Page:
The State of Israel strives to improve the provision of service to the Ethiopian-Israeli population and to base planning and operations on defined objectives and the follow-up of implementation and outcomes. The Ministry of Immigrant Absorption is responsible for numerous programs and projects aimed at Ethiopian Israelis. Some of these have been specially designed to meet this population’s needs. Others address all immigrants. The Myers-JDC-Brookdale Institute was asked to survey the Ministry programs for Ethiopian-Israelis in 2007.
The study is unique in that it comprehensively examines an entire area of Ministry activity, including all the programs and actions in that area. It examines both the avenues of Ministry action – in the light of the trends in the Ethiopian-Israeli community, and the question of knowledge – from an integrative perspective on the administrative information systems and the research done on the programs’ implementation. It also examines the existing knowledge on program effectiveness and charts guidelines for the further development of knowledge on the programs’ outputs and outcomes.
On the basis of the survey, it may be said that the Ministry commands considerable knowledge about the outcomes of the programs for the Ethiopian-Israeli population and broader knowledge on the extent of activities and processes of implementation. The knowledge on outcomes rests mainly on external evaluation studies and only to a small extent on administrative information systems. Reports from the field to the Ministry do not adequately utilize the information collected in the administrative systems. Similarly, there has been insufficient effort to coordinate the information received from the various divisions even though this could benefit the Ministry for purposes of planning and policymaking. The report contains 12 guidelines for the further development of knowledge and its optimal utilization.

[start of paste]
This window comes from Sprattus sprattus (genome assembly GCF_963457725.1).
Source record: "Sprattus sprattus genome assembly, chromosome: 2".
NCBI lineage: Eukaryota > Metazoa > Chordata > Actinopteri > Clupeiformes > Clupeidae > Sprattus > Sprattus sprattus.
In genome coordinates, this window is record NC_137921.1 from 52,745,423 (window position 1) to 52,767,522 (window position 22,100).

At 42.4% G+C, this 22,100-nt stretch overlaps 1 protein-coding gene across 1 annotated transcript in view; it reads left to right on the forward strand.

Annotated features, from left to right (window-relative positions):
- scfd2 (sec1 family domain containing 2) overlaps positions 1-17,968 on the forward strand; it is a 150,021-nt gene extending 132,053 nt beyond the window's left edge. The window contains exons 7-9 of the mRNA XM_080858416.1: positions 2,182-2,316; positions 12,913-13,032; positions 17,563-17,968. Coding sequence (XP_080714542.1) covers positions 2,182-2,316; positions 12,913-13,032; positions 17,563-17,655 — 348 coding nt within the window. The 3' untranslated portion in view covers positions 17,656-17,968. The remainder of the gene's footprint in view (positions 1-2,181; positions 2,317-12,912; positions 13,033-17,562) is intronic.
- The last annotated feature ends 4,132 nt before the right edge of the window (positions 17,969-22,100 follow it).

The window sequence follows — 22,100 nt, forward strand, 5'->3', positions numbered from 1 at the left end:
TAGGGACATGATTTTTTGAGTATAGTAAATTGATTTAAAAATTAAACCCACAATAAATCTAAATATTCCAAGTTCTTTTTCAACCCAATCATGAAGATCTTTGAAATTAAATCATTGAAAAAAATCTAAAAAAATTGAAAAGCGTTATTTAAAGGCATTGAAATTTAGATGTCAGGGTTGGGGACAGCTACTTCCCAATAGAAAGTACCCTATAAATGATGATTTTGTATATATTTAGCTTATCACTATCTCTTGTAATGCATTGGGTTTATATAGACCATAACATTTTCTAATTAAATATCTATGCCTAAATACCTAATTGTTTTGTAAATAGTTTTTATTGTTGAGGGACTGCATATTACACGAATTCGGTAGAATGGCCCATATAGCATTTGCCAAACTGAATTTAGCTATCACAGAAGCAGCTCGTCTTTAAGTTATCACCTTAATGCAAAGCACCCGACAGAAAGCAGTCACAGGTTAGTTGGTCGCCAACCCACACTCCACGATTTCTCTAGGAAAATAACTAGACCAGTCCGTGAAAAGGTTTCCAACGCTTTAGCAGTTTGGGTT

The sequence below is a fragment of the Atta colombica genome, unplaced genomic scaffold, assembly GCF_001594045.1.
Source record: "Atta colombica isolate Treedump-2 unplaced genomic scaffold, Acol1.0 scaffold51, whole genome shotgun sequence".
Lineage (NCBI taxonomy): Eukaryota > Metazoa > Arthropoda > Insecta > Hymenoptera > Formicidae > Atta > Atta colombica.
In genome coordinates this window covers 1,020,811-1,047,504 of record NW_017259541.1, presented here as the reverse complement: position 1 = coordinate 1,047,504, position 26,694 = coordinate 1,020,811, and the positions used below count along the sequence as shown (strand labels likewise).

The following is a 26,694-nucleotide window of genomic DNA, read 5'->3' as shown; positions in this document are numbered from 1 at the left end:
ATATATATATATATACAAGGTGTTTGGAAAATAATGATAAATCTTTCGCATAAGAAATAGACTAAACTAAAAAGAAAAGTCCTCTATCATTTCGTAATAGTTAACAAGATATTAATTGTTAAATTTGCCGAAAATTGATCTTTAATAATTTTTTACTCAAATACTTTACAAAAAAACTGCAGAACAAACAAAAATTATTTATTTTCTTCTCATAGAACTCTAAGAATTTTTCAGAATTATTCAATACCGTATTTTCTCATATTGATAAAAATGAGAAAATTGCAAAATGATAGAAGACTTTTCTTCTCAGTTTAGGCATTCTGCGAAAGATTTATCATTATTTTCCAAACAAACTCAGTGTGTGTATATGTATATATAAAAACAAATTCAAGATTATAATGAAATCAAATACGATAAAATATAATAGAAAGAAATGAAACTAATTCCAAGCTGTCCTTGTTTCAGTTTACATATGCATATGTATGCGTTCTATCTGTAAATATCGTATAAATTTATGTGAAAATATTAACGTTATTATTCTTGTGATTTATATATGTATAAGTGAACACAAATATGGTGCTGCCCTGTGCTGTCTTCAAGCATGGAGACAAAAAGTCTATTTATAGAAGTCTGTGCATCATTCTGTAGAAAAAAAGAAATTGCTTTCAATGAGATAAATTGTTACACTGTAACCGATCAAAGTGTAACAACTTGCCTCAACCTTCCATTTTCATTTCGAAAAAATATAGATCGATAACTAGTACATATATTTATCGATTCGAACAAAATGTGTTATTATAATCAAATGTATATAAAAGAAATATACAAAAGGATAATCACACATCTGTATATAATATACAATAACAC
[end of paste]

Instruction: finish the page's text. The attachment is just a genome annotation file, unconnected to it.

As part of the survey, 26 programs were examined, implemented by the Ministry in various areas of life. They were found to focus on the community’s main problems with, indeed, increasing importance in the light of the community trends. In the 1990s, significant progress was recorded in education and employment. However, from the 2000s, matters in most areas seem to have stabilized and even to have regressed.
For Ministry policymakers, the report serves as a basis to wisely plan the development of its existing knowledge for the benefit of its programs and allocation of resources.
Apart from this report, two more will be published: one, elaborating the trends in various areas of life of Ethiopian-Israelis; the other, a comprehensive survey of all Ministry programs for this population.